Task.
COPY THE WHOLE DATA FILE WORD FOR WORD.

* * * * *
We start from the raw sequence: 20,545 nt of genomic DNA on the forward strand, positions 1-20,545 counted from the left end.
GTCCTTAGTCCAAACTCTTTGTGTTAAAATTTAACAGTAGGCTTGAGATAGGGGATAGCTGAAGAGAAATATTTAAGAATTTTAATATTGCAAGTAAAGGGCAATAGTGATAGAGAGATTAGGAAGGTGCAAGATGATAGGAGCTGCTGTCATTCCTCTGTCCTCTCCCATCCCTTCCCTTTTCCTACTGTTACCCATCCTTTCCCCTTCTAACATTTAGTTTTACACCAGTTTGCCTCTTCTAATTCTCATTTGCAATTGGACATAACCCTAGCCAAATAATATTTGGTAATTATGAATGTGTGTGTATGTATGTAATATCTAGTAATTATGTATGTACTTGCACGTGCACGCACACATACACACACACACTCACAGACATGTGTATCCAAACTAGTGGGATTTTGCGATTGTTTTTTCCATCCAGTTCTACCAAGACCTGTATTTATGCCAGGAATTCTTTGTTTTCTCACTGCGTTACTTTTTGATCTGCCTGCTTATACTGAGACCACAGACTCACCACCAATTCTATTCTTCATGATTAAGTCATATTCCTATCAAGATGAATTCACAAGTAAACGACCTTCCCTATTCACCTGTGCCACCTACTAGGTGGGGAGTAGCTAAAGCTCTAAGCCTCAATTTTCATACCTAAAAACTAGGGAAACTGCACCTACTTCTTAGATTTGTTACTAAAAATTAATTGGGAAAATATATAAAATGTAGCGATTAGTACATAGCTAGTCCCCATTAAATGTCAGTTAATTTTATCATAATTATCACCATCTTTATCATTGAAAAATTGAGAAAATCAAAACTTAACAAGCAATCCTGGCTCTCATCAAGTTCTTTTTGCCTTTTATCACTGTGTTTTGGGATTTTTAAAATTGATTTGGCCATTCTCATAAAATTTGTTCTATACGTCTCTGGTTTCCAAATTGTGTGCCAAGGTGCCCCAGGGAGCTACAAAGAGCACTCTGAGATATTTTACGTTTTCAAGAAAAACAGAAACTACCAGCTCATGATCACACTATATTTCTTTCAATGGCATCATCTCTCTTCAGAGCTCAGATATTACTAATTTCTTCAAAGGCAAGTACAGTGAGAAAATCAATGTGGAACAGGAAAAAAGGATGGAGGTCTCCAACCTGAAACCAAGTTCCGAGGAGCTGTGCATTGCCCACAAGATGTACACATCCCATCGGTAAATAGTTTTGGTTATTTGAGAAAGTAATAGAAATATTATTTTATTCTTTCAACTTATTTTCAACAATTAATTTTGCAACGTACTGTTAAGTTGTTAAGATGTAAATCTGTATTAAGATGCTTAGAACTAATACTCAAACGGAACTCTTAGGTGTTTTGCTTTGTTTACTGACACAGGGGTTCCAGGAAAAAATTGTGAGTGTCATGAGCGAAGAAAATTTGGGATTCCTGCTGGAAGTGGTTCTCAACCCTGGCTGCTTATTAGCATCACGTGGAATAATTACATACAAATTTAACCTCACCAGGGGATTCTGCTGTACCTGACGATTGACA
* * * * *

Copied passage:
We start from the raw sequence: 20,545 nt of genomic DNA on the forward strand, positions 1-20,545 counted from the left end.
GTCCTTAGTCCAAACTCTTTGTGTTAAAATTTAACAGTAGGCTTGAGATAGGGGATAGCTGAAGAGAAATATTTAAGAATTTTAATATTGCAAGTAAAGGGCAATAGTGATAGAGAGATTAGGAAGGTGCAAGATGATAGGAGCTGCTGTCATTCCTCTGTCCTCTCCCATCCCTTCCCTTTTCCTACTGTTACCCATCCTTTCCCCTTCTAACATTTAGTTTTACACCAGTTTGCCTCTTCTAATTCTCATTTGCAATTGGACATAACCCTAGCCAAATAATATTTGGTAATTATGAATGTGTGTGTATGTATGTAATATCTAGTAATTATGTATGTACTTGCACGTGCACGCACACATACACACACACACTCACAGACATGTGTATCCAAACTAGTGGGATTTTGCGATTGTTTTTTCCATCCAGTTCTACCAAGACCTGTATTTATGCCAGGAATTCTTTGTTTTCTCACTGCGTTACTTTTTGATCTGCCTGCTTATACTGAGACCACAGACTCACCACCAATTCTATTCTTCATGATTAAGTCATATTCCTATCAAGATGAATTCACAAGTAAACGACCTTCCCTATTCACCTGTGCCACCTACTAGGTGGGGAGTAGCTAAAGCTCTAAGCCTCAATTTTCATACCTAAAAACTAGGGAAACTGCACCTACTTCTTAGATTTGTTACTAAAAATTAATTGGGAAAATATATAAAATGTAGCGATTAGTACATAGCTAGTCCCCATTAAATGTCAGTTAATTTTATCATAATTATCACCATCTTTATCATTGAAAAATTGAGAAAATCAAAACTTAACAAGCAATCCTGGCTCTCATCAAGTTCTTTTTGCCTTTTATCACTGTGTTTTGGGATTTTTAAAATTGATTTGGCCATTCTCATAAAATTTGTTCTATACGTCTCTGGTTTCCAAATTGTGTGCCAAGGTGCCCCAGGGAGCTACAAAGAGCACTCTGAGATATTTTACGTTTTCAAGAAAAACAGAAACTACCAGCTCATGATCACACTATATTTCTTTCAATGGCATCATCTCTCTTCAGAGCTCAGATATTACTAATTTCTTCAAAGGCAAGTACAGTGAGAAAATCAATGTGGAACAGGAAAAAAGGATGGAGGTCTCCAACCTGAAACCAAGTTCCGAGGAGCTGTGCATTGCCCACAAGATGTACACATCCCATCGGTAAATAGTTTTGGTTATTTGAGAAAGTAATAGAAATATTATTTTATTCTTTCAACTTATTTTCAACAATTAATTTTGCAACGTACTGTTAAGTTGTTAAGATGTAAATCTGTATTAAGATGCTTAGAACTAATACTCAAACGGAACTCTTAGGTGTTTTGCTTTGTTTACTGACACAGGGGTTCCAGGAAAAAATTGTGAGTGTCATGAGCGAAGAAAATTTGGGATTCCTGCTGGAAGTGGTTCTCAACCCTGGCTGCTTATTAGCATCACGTGGAATAATTACATACAAATTTAACCTCACCAGGGGATTCTGCTGTACCTGACGATTGACA